Thursday, November 25, 2021

Solomon Islands: Australia sends peacekeeping troops amid riots - BBC News

Australia is sending peace keeping troops to the Solomon Islands, as riots rocked the capital city of Honiara for a second day.

PM Scott Morrison said police and army personnel would provide stability and security to the Pacific Island nation.

The violence began on Wednesday when protestors stormed parliament in a bid to topple the PM.

On Thursday crowds defied a lockdown and set fire to government buildings, a police station and businesses.

Mr Morrison said he had received a request for assistance from the prime minister Manasseh Sogavare under a security treaty the country signed with Australia in 2017.

Australia and the Solomon Islands have a 2017 bilateral security treaty that allows Australian police, defence and associated civilian personnel to be deployed rapidly to the Solomon Islands in the event of an emergency.

1 comment :

  1. (FNA)- Australia is to deploy more than 70 security personnel to the Solomon Islands’ as two days of violent unrest continued to escalate in Honiara, the capital.

    Responding to a formal request from Solomon Islands’ Prime Minister Manasseh Sogavare, Australia’s Scott Morrison announced the deployment on Thursday, Al-Jazeera reported.

    “Our purpose is to provide security and stability,” Morrison said.

    Some 23 Australian Federal Police will be deployed immediately, with a further 50 Australian soldiers arriving in the coming days, where they will be stationed for several weeks.

    Riots began in Honiara on Wednesday morning, with protesters arriving on the steps of Solomon Islands’ national parliament demanding the prime minister’s resignation.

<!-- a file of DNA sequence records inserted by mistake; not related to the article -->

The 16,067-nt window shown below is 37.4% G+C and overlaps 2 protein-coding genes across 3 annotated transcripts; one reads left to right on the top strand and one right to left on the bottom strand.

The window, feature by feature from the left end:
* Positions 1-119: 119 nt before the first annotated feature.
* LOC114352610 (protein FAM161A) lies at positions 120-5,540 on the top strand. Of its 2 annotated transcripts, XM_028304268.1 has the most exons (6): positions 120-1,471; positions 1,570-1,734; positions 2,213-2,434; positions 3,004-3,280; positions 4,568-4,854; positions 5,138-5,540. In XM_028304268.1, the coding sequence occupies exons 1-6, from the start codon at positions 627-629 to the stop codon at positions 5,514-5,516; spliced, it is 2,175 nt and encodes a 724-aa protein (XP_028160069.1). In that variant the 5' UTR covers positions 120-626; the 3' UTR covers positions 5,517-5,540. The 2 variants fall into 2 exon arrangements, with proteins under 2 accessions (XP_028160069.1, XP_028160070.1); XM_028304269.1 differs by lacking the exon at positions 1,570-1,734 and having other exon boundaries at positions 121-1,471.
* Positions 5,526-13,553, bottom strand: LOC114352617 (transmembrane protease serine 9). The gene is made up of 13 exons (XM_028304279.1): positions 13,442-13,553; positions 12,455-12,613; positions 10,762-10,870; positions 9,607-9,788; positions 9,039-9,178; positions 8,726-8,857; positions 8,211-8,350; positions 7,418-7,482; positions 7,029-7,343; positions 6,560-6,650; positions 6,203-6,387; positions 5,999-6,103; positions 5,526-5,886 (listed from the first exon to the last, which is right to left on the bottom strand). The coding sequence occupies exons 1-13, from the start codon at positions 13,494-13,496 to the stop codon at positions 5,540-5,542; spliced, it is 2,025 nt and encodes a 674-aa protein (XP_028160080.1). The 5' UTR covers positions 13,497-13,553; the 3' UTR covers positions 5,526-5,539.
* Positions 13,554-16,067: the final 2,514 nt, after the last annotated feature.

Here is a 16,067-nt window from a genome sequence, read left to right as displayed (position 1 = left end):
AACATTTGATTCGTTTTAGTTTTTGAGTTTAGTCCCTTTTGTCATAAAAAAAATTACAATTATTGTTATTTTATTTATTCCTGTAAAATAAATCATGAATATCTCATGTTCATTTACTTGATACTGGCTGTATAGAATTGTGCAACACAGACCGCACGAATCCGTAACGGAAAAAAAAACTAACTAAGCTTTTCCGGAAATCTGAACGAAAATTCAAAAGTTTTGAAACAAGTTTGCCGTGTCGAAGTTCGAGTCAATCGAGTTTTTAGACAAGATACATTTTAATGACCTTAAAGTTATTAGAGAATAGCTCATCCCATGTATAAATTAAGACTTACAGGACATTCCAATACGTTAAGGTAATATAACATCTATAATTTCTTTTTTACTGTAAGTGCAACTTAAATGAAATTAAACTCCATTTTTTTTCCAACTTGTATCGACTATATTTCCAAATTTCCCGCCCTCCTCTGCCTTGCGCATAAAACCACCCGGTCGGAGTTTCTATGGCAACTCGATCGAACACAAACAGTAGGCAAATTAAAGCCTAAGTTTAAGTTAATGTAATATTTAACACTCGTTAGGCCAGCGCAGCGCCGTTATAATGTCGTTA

While initially peaceful, the protests became heated, with some attendees attempting to storm the parliament.

    Met with heavy police resistance, which included the use of tear gas, the demonstration descended into rioting, with several structures – including a building within the parliamentary complex – razed to the ground or looted.

    Many of the protesters had arrived from Malaita, the country’s most populous island.

    For two years, tensions between the Malaita Provincial Government and the Solomon Islands’ national government, led by Sogavare, have been growing.

    Much of the tension relates to the 2019 decision of Sogavare to extend diplomatic recognition to China – a decision that was deeply unpopular in Solomon Islands.

    Since 2019, the Malaitan Premier, Daniel Suidani, has become known for his vocal opposition to the country’s China policy. Throughout the COVID-19 pandemic, Suidani has even maintained an informal diplomatic relationship with Taiwan, which has delivered Malaita consignments of COVID-19 equipment, angering both China and the Sogavare Government.

    Premier Suidani also spent five months in Taiwan earlier this year, ostensibly to receive medical treatment for an undisclosed brain condition.

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